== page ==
An ‘Indie’ game with a controversial concept, Smuggle Truck, is a fun casual racing game. In Smuggle Truck, it’s your job to smuggle illegal immigrants accross the US border in the back of your pickup truck. The race is on as you try to get there with as many immigrants as possible in the quickest time you can. The game has a very cartoon-like feel and focuses heavily on its built in level editor and over 20,000 community levels. Read on to find out if its good enough to smuggle its way onto your phone or tablet.
Author’s note: The developer of Smuggle Truck, Owlchemy Labs, originally created Smuggle Truck, but when it was banned from several digital market places for depicting the smuggling of immigrants accross the United States border, he replaced the immigrants with stuffed animals and the US border with a zoo, calling his new game Snuggle Truck. All sounds are recreated appropriately and all gameplay/graphics comments remain the same for both games. The version used for screenshots in this review will be Smuggle Truck.
As mentioned, the graphics in Smuggle Truck have a distinct cartoon-like feel to them which suits the feel of the rest of the game. The textures themselves are very detailed and sharp with no pixelation visible. The only glaring flaw with the game’s graphics is that they get rather boring and repetitive after a few levels. Due to the ‘build your own levels’ nature of the game, there are only three possible backgrounds for each level and only a few different decorations that can be used to build the scenery. In fact, the levels included with the game are all built with the in game editor (although presumably on a PC) and are bound by the restrictions posed by it.
This issue is not evident when you first start the game, but arises after you have completed a few courses. Despite the game developer’s attempts to conceal this by avoiding putting two levels using the same basic setting in a row, if you play many levels at once, you begin to realize that none of the levels are unique enough to leave a lasting impression on you. Because the gameplay is very fun and enjoyable, I believe this is due to the repetitive environments used in the game.
However, the 3 environments used to make the levels are all incredibly sharp and look great, so while you may get tired of seeing the same setting, the game itself is never a bore to look at. The developer has even taken some extra time to include little surprises in the backgrounds for the levels, such as a miner waving to the truck or a buried car or dinosaur skeleton in the underground levels. Gameplay is so fast paced that you never really get the time to ponder about it, but occasionally you do get a little chuckle from the more ambitions ones.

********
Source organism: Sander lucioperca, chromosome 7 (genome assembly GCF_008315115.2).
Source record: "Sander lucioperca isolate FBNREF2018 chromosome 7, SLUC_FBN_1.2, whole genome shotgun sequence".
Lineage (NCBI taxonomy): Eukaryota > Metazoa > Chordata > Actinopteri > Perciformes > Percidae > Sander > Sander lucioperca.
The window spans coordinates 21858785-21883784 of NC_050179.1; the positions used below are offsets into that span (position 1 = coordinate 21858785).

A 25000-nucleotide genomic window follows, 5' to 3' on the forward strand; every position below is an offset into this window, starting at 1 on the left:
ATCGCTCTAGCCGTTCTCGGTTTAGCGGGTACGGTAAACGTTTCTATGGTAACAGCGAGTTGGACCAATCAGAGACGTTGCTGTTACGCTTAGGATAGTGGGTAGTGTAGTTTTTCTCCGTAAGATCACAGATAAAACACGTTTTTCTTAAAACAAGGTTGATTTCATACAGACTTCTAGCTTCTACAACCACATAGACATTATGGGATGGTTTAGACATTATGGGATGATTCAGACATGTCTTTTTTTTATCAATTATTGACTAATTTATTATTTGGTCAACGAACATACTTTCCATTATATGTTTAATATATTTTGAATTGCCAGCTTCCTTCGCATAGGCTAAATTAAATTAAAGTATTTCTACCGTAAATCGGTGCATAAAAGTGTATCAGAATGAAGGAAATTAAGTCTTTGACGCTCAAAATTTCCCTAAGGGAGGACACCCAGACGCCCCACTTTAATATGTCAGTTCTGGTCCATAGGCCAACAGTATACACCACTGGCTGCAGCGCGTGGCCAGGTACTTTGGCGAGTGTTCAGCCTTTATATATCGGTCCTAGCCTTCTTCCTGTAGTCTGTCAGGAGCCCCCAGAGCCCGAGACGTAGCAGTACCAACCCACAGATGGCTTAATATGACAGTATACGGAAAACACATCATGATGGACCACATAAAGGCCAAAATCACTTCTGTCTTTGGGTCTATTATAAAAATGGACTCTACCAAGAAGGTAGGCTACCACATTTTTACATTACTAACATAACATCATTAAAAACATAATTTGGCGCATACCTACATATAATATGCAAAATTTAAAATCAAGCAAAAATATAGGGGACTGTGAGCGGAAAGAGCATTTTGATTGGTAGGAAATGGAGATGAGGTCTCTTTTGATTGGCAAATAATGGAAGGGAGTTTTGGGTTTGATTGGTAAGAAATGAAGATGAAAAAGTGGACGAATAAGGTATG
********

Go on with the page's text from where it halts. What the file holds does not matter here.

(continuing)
The game gets 7 out of 10 points for graphics, with all points being deducted for repetition and lack of a lasting effect on the player.
The game’s soundtrack continue with the cartoon-like feel of the graphics with upbeat rhythms and sound effects. This is even more pronounced in the alternate version of the game, Snuggle Truck, where the stuffed toys often squeak while driving or when the ‘fuzzy’ falls to the ground. In a causal game like this, a game’s audio is often overlooked, but it actually significantly contributes to the overall impression left by the game. Unlike the graphics, however, the game’s background music does leave an impression on the user, but once again, the variation is too minimal to keep that impression for a longer play session. For a quick game on your commute or other short periods, the game’s upbeat music will definitely stay with you, but this effect quickly fades as your session increases.
Overall, the game’s audio significantly contributes to the game’s impression on the player and while it may not be front and center, it does a good job of keeping the player interested. At the same time, its ability to captivate the player wanes during longer sessions and may even become annoying if you play too often or you are not into upbeat music. Audio is given 9 points out of 10.